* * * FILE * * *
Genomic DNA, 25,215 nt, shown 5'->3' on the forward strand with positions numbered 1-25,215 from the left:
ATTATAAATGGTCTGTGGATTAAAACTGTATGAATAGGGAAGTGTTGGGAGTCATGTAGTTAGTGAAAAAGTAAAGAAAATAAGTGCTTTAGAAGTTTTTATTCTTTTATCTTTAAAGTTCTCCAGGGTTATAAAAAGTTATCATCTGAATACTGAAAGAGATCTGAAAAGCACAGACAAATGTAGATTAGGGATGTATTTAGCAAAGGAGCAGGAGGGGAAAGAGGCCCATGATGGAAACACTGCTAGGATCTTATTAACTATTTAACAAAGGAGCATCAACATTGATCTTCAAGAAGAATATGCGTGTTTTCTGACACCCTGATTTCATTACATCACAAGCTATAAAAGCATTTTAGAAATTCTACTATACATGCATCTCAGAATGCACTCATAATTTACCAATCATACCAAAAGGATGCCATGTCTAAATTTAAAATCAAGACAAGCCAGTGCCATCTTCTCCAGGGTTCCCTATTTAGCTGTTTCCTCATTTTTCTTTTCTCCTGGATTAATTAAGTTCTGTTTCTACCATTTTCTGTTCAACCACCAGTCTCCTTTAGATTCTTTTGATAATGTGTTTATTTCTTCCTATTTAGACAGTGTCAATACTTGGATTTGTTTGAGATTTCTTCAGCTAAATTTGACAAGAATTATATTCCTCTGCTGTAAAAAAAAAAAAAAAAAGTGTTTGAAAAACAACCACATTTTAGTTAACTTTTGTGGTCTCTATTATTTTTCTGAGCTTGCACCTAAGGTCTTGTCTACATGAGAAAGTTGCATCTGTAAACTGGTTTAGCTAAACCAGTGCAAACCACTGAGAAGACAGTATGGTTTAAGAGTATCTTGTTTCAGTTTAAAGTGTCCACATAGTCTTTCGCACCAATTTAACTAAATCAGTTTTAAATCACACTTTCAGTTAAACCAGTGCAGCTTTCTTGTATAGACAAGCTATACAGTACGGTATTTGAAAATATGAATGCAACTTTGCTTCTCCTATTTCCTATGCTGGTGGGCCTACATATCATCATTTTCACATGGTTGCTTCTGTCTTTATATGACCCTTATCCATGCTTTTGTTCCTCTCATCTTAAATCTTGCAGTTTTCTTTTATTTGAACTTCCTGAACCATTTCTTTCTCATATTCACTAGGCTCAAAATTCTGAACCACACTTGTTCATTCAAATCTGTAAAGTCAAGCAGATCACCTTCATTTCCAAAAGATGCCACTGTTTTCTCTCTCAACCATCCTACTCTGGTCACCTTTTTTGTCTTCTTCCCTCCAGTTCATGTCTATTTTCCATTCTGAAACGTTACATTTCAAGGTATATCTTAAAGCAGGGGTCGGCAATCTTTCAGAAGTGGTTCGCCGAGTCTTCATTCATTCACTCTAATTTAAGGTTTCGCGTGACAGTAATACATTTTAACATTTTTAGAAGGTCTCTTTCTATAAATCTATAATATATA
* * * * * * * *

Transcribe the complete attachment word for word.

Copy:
Genomic DNA, 25,215 nt, shown 5'->3' on the forward strand with positions numbered 1-25,215 from the left:
ATTATAAATGGTCTGTGGATTAAAACTGTATGAATAGGGAAGTGTTGGGAGTCATGTAGTTAGTGAAAAAGTAAAGAAAATAAGTGCTTTAGAAGTTTTTATTCTTTTATCTTTAAAGTTCTCCAGGGTTATAAAAAGTTATCATCTGAATACTGAAAGAGATCTGAAAAGCACAGACAAATGTAGATTAGGGATGTATTTAGCAAAGGAGCAGGAGGGGAAAGAGGCCCATGATGGAAACACTGCTAGGATCTTATTAACTATTTAACAAAGGAGCATCAACATTGATCTTCAAGAAGAATATGCGTGTTTTCTGACACCCTGATTTCATTACATCACAAGCTATAAAAGCATTTTAGAAATTCTACTATACATGCATCTCAGAATGCACTCATAATTTACCAATCATACCAAAAGGATGCCATGTCTAAATTTAAAATCAAGACAAGCCAGTGCCATCTTCTCCAGGGTTCCCTATTTAGCTGTTTCCTCATTTTTCTTTTCTCCTGGATTAATTAAGTTCTGTTTCTACCATTTTCTGTTCAACCACCAGTCTCCTTTAGATTCTTTTGATAATGTGTTTATTTCTTCCTATTTAGACAGTGTCAATACTTGGATTTGTTTGAGATTTCTTCAGCTAAATTTGACAAGAATTATATTCCTCTGCTGTAAAAAAAAAAAAAAAAAGTGTTTGAAAAACAACCACATTTTAGTTAACTTTTGTGGTCTCTATTATTTTTCTGAGCTTGCACCTAAGGTCTTGTCTACATGAGAAAGTTGCATCTGTAAACTGGTTTAGCTAAACCAGTGCAAACCACTGAGAAGACAGTATGGTTTAAGAGTATCTTGTTTCAGTTTAAAGTGTCCACATAGTCTTTCGCACCAATTTAACTAAATCAGTTTTAAATCACACTTTCAGTTAAACCAGTGCAGCTTTCTTGTATAGACAAGCTATACAGTACGGTATTTGAAAATATGAATGCAACTTTGCTTCTCCTATTTCCTATGCTGGTGGGCCTACATATCATCATTTTCACATGGTTGCTTCTGTCTTTATATGACCCTTATCCATGCTTTTGTTCCTCTCATCTTAAATCTTGCAGTTTTCTTTTATTTGAACTTCCTGAACCATTTCTTTCTCATATTCACTAGGCTCAAAATTCTGAACCACACTTGTTCATTCAAATCTGTAAAGTCAAGCAGATCACCTTCATTTCCAAAAGATGCCACTGTTTTCTCTCTCAACCATCCTACTCTGGTCACCTTTTTTGTCTTCTTCCCTCCAGTTCATGTCTATTTTCCATTCTGAAACGTTACATTTCAAGGTATATCTTAAAGCAGGGGTCGGCAATCTTTCAGAAGTGGTTCGCCGAGTCTTCATTCATTCACTCTAATTTAAGGTTTCGCGTGACAGTAATACATTTTAACATTTTTAGAAGGTCTCTTTCTATAAATCTATAATATATA